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How to Build a Dog Feeding Station

An elevated feeding platform will save your best friend's neck—and it's great for storage, too.

If your perfect kitchen design is being compromised by dinged-up dog bowls and the dried-up drool that surrounds them, this well-built dog feeding station can help. Not only will it jazz up the fanciest of cook’s spots—and organize the bowls, cans, and bags that are part and parcel to nourishing your pup—but the elevated platform will also give your furriest family member some much-needed neck and back relief.

This is especially helpful for large breed dogs, like Great Danes and Dobermans, or pooches who are getting on in years.

DIY Dog Feeding Station in 11 Steps

As This Old House senior technical editor Mark Powers shows here, creating this sturdy dish platform is an easy weekend project. And with storage for treats and a removable tray, cleaning the bowls—instead of the floor— will be a breeze.

Step 1: Cut the Parts

Photo by Wendell T. Webber

Using a jigsaw guided by a straightedge, cut the parts of the box and the removable tray according to the measurements on the cut list. Using a combination square, check that all the cuts are perfectly squared.

Step 2: Mark the Holes for the Bowls

Photo by Wendell T. Webber

Measure the diameter of one bowl inside its lip. Using a compass, draw two equally spaced circles at the size of the bowl's diameter onto the tray bottom.

Step 3: Cut the Bowl Holes

Photo by Wendell T. Webber

Using a drill driver fitted with a 3/8-inch drill bit, create an entry hole for a jigsaw blade inside each marked circle. Using a jigsaw and starting at the entry hole, cut out each circle.

Step 4: Ease the Hole Edges

Photo by Wendell T. Webber

Using a rasp tilted at a 45-degree angle, remove the sharp edges around each hole on the top and bottom side of the tray bottom.

Step 5: Cover the Tray Bottom

Photo by Wendell T. Webber

Cut a piece of adhesive contact paper to the size of the tray deck. Cut a circle, centered over each dish hole, that's smaller than the hole. Peel one end of the adhesive backing and apply it to the tray deck.

Use a scrap block to smooth out any air bubbles. Pull the adhesive backing away from the applied area as you adhere the rest of the paper.

Cut pie-shaped slices from the center circle to the perimeter of the dish holes and fold the paper around the inner edge of the dish holes to secure it on the underside of the tray.

Step 6: Mark the Tray Handles

Photo by Wendell T. Webber

Make a line at the center of each 12-inch 1x4 tray side. Using the lip of the dog bowl as a template, make an two intersecting arcs centered on the line. Position one arc 1 inch away from the edge and the other arc 2½ inches away from the edge.

Step 7: Cut the Handles and Assemble the Tray

Photo by Wendell T. Webber

Using a 3/8-inch bit, create an entry hole for the jigsaw blade inside each handle mark. Cut out each handle and ease the edges of the holes with a rasp.

Using a 1 5/8-inch trim head screws and wood glue, glue and screw the 1x4 sides with the handles to the outside edges of the tray bottom. Glue and screw the 23-inch 1x3s onto the outside edges of the tray bottom and 1x4 sides. Install two 10½-inch cleats to the bottom of the tray 1 inch from each end. These will keep the tray from sliding off the box.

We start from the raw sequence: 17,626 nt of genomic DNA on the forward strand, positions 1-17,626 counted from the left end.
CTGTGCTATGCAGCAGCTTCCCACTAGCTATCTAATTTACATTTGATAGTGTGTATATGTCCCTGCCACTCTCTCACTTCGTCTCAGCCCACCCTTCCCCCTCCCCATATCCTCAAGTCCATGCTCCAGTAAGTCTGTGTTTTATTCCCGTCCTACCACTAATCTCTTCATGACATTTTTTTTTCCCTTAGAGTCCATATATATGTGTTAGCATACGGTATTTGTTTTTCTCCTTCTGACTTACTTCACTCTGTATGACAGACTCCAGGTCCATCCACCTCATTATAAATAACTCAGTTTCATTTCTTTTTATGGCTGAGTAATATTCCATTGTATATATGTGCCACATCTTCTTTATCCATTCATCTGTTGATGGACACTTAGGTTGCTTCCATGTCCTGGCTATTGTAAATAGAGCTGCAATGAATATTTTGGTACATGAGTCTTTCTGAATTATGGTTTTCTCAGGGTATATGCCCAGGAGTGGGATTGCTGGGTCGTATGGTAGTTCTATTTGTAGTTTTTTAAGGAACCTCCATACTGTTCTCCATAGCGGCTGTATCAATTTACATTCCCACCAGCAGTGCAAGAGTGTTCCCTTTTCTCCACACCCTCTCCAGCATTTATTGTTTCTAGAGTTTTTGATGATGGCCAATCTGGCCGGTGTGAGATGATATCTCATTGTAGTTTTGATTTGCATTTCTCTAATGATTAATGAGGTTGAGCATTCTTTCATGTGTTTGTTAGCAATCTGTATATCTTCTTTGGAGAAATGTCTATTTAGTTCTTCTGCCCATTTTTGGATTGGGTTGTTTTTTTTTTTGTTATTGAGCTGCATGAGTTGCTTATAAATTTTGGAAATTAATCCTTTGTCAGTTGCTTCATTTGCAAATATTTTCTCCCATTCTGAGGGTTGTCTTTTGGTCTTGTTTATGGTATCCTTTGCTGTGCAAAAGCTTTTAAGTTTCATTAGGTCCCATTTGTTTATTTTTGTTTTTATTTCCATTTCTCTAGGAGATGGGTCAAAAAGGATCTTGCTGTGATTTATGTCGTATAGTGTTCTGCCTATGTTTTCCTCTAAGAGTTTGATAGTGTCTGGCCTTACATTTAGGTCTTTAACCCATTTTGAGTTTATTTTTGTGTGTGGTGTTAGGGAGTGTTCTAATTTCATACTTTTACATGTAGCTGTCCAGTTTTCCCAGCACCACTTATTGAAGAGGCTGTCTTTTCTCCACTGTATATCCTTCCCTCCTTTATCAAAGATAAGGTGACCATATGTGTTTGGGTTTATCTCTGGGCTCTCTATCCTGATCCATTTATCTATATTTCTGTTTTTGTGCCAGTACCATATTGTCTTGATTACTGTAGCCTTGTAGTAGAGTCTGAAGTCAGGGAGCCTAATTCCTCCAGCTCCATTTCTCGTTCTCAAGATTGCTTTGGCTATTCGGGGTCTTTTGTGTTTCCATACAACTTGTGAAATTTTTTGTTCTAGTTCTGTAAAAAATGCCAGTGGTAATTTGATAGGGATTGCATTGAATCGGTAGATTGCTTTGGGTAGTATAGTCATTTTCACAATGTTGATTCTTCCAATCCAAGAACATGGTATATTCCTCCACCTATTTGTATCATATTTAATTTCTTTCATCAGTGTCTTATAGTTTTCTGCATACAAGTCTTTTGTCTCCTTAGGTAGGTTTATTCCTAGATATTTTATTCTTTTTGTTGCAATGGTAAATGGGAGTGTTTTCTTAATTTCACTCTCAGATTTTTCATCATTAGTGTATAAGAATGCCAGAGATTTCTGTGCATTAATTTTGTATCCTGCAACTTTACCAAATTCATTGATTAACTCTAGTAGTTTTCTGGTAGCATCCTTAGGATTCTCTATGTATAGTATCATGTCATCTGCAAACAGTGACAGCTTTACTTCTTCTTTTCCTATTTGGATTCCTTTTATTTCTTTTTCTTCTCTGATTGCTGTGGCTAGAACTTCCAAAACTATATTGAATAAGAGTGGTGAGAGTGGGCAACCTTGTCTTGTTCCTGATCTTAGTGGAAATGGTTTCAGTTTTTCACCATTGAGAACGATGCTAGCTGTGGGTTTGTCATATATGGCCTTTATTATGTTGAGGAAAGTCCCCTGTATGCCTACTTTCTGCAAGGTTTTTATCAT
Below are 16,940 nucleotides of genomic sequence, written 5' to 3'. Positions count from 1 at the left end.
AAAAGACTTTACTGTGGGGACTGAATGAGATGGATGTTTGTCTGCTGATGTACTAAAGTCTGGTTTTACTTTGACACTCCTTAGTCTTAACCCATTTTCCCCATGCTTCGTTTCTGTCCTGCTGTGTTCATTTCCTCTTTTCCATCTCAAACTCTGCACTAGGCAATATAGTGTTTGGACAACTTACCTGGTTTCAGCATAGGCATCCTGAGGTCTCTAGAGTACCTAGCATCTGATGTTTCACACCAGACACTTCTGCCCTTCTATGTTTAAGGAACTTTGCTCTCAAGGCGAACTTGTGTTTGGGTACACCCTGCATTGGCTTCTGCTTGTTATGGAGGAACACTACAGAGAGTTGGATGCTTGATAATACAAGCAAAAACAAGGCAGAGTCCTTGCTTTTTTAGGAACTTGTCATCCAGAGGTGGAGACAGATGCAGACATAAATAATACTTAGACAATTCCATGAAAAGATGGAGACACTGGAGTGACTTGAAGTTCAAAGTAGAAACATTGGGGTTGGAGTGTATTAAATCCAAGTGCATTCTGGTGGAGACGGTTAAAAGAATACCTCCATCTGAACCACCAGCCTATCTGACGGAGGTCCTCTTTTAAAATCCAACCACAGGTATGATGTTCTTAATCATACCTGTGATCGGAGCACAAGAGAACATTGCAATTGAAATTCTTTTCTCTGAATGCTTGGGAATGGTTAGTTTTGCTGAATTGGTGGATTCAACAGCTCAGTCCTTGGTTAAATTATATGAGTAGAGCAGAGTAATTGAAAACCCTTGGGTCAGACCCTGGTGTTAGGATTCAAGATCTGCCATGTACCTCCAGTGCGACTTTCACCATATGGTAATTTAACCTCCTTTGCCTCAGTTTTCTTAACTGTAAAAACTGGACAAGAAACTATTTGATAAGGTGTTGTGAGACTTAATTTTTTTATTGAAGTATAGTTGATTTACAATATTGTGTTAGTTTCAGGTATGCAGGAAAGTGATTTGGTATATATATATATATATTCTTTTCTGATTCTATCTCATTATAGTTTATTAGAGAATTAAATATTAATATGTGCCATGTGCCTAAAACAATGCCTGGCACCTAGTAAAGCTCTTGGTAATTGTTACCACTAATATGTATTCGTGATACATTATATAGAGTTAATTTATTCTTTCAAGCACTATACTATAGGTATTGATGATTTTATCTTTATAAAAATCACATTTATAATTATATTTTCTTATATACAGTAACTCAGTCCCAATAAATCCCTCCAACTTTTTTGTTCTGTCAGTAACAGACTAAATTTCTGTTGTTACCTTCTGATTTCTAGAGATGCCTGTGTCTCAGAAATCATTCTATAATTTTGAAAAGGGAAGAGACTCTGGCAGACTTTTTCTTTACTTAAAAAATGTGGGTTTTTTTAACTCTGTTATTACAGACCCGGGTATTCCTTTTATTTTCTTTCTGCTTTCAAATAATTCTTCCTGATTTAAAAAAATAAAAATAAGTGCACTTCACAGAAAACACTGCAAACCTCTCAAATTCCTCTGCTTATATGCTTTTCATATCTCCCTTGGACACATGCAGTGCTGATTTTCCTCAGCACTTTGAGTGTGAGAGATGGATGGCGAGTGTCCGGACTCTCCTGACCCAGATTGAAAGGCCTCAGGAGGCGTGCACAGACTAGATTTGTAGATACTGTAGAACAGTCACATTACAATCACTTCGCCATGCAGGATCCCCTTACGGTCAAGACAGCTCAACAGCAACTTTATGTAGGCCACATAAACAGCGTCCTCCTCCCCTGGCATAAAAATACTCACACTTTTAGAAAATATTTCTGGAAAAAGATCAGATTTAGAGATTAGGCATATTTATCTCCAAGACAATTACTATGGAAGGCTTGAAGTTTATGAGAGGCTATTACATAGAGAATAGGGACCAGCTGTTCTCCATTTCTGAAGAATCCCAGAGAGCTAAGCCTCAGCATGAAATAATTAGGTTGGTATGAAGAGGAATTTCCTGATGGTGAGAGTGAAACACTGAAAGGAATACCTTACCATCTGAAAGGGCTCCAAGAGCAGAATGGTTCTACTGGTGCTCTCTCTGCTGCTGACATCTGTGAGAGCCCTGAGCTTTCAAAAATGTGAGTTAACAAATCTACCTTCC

Step 8: Assemble the Box

Photo by Wendell T. Webber

Using 1 5/8-inch trim head screws, glue and screw a 1x2 base support between the two 13½-inch-tall sides, flush with the back and bottom edges. Screw another 1x2 base support flush with the bottom edge and ¾-inch back from the front edges. Screw a 1x3 top support flush with the top and front edges and another flush with the back and top edges.

Set the bottom of the box onto the base 1x2s. Draw a line across each side 2 inches from the bottom to act as a fastening guide. Screw through the line and into the edge of the bottom piece to secure it through the sides. Attach the back of the box flush with the top edge of the sides and over their back edges, leaving the bottom 1x2 base support exposed.

Attach the top of the box below the 1x3s by marking a second line on each side as a fastening guide.

Step 9: Paint the Box

Photo by Wendell T. Webber

Fill all the faster holes and seams with wood filler. Sand everything smooth using medium-grit sandpaper.

Apply painter's tape to the inside edge of the box. Coat the front edges, door, tray, and outside of the box and the door piece with primer. Once the primer is dry, sand the finish smooth using fine-grit sandpaper and paint with a semi-gloss paint.

Step 10: Install the Door

Photo by Wendell T. Webber

Turn the box over. Align the door so that its top edge sits flush with the top edge of the box, and the bottom sits flush with the underside of the bottom piece. Attach the door to the box using a 22-inch piano hinge positioned knuckle side out.

Step 11: Mount the Door Hardware

Photo by Wendell T. Webber

Install the door slide to the inside wall of the box and inside of the door.

Attach a magnetic door catch to the underside of the top of the box and the inside of the door to hold the door closed.

Install a door handle on the front of the door near the top. Place the tray on the box and set the bowls in place.

What You’ll Need:


Cut List for Elevated Dog Feeder

Illustration by Jennifer Stimpson; Photo by Don Penny
  • 1x12 Sides – 2 @ 13½ inches
  • 1x12 Top – 1 @ 23 inches
  • 1x12 Bottom – 1 @ 23 inches
  • 1x12 Back – 1 @ 24 ½ inches
  • 1x12 Door – 1 @ 24 ½ inches
  • 1x3 Top Supports – 2 @ 23 inches
  • 1x2 Base Supports – 2 @ 23 inches
  • 1x12 Tray Bottom – 1 @ 23 inches
  • 1x3 Tray Sides – 2 @ 24½ inches
  • 1x4 Tray Sides – 2 @ 12 inches
  • 1x2 Cleats – 2 @ 10 ½-inches